Swami Swahananda, 91, the longtime spiritual leader of the Vedanta Society of Southern California who had previously headed the Hindu religious organization's branch in Berkeley, died Friday at Hollywood Presbyterian Medical Center after a stroke, according to an aide.
Since 1976, Swahananda had led the Southern California society, which has its headquarters in a domed white temple in Hollywood and is affiliated with the Ramakrishna Order of India. But Swahananda, a senior monk of the order, was also known for his role in founding Vedanta centers around the United States, including one outside
One week before his death, Swahananda traveled to the opening of a Vedanta center in Austin, Texas, where he surprised aides by speaking at length at the ceremony. "He was in his element," his personal assistant, Swami Mahayogananda, said Tuesday. "He was working until the end of his life."
FOR THE RECORD:
An earlier version of this online article misstated the timing of a recent visit Swami Swahananda made to Austin, Texas. That trip was one week, not two weeks, before his death on Oct. 19. The article also misspelled the name of one of the Vedanta Society’s founders. The correct spelling is Swami Vivekananda, not Vivekenanda.
Vedanta philosophy, which holds that each person in essence is divine and that all religions are paths to God, arrived in the United States at the 1893 World's Parliament of Religions in Chicago, when a speech by one of the society's founders, Swami Vivekananda, attracted wide attention. The first U.S. Vedanta centers soon followed.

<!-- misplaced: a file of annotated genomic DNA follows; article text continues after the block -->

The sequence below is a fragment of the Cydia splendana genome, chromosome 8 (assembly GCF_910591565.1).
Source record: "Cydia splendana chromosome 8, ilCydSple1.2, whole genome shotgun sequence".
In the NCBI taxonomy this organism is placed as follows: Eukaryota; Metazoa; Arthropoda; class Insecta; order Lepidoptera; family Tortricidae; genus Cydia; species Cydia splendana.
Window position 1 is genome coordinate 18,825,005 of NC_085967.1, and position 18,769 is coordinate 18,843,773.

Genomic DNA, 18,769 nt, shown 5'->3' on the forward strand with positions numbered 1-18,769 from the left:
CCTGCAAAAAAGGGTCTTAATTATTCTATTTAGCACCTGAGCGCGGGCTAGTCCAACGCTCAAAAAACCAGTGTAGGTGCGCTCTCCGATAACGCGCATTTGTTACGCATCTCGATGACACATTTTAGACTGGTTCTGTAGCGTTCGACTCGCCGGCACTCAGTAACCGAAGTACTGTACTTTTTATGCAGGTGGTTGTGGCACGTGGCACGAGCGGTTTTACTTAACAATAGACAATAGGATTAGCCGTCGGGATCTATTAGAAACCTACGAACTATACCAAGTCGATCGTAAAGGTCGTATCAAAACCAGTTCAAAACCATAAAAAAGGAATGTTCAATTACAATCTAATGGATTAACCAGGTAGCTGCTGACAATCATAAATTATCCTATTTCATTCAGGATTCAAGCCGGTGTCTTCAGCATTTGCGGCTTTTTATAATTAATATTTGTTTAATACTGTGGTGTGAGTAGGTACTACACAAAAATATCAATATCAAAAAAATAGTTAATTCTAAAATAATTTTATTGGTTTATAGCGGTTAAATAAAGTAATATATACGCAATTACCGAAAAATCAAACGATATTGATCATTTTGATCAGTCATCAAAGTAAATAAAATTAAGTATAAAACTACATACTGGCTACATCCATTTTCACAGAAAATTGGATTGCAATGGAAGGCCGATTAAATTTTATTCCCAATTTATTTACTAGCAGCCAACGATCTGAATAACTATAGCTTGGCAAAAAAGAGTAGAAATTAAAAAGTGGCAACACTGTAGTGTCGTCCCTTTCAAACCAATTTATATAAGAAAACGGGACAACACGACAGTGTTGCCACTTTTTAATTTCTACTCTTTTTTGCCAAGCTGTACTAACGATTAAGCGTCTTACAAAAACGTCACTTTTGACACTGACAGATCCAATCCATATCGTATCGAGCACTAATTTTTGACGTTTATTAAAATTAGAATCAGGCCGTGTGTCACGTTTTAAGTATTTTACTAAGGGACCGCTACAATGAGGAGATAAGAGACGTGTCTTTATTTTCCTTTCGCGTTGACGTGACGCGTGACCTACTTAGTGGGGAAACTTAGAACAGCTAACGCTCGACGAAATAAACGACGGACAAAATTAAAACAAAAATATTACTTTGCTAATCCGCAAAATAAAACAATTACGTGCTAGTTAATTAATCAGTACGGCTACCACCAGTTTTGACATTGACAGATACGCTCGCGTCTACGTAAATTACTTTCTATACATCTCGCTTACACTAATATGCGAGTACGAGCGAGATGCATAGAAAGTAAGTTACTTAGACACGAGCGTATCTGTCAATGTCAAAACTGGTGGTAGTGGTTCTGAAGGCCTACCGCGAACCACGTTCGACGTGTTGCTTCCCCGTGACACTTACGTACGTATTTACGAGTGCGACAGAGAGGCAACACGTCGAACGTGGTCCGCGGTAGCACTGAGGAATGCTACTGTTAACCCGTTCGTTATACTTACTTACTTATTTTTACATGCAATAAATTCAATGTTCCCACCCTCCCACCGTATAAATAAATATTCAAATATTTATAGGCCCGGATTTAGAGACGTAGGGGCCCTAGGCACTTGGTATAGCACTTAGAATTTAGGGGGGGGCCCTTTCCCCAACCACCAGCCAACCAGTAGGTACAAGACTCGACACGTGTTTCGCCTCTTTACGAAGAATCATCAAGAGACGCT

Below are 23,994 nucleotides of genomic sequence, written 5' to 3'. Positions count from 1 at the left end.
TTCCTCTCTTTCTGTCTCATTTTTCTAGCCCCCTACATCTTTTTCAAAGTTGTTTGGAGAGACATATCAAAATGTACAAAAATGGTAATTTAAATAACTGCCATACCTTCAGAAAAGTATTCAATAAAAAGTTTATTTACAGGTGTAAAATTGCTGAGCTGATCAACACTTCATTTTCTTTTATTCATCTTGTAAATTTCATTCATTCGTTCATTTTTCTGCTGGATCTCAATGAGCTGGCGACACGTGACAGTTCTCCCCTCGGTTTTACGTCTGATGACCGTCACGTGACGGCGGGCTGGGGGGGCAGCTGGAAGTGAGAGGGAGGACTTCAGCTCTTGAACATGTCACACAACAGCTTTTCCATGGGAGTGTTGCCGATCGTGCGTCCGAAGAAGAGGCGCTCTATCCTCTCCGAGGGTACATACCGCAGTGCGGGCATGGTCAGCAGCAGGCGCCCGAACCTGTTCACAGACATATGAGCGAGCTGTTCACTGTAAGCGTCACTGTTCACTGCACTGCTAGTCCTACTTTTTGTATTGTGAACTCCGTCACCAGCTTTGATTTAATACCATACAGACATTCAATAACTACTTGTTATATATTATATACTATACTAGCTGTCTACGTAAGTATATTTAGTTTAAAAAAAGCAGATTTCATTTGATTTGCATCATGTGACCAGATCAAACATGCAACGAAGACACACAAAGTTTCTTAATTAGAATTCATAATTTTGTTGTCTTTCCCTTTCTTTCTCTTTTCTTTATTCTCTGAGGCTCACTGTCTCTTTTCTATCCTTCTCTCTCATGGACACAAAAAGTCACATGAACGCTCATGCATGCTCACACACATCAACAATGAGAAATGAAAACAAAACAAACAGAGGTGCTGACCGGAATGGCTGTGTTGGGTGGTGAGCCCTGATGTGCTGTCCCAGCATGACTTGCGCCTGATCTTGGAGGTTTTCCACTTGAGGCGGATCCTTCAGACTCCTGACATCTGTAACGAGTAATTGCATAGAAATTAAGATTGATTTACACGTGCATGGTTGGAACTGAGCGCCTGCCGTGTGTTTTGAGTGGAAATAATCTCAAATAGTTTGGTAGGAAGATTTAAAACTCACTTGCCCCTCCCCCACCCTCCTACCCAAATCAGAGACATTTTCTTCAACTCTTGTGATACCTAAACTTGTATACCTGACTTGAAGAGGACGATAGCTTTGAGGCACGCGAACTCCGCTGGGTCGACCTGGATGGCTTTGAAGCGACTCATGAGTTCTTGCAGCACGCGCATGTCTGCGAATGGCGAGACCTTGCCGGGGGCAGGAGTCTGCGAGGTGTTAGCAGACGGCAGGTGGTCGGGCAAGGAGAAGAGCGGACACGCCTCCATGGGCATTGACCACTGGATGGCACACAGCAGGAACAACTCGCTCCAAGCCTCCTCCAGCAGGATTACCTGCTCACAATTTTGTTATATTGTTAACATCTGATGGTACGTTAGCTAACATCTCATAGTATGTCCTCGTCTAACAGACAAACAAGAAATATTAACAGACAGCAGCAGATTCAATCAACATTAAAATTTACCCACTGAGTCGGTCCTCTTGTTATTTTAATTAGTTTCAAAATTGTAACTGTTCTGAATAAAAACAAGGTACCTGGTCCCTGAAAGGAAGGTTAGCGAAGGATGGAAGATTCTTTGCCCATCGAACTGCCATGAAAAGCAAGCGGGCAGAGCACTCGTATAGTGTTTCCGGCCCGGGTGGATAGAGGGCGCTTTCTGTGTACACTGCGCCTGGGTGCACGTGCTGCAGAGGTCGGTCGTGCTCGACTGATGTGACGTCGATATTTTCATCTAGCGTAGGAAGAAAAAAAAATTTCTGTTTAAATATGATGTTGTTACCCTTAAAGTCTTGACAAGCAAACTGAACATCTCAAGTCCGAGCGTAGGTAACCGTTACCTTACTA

As leader of Vedanta's Southern California branch, Swahananda succeeded Swami Prabhavananda, who founded the Hollywood center in 1930, drawing interest from the writers Aldous Huxley and Christopher Isherwood, among others.
Born Bipadbhanjan Goswami on June 29, 1921, Swahananda grew up in a village near Habiganj in what is now Bangladesh. He joined the Ramakrishna Order in 1947, after earning an undergraduate degree from Murari Chand College and a master's in English literature and language from the University of Calcutta. He arrived in the United States in 1968, serving as assistant minister of the San Francisco Vedanta Society before moving to Berkeley and then Los Angeles.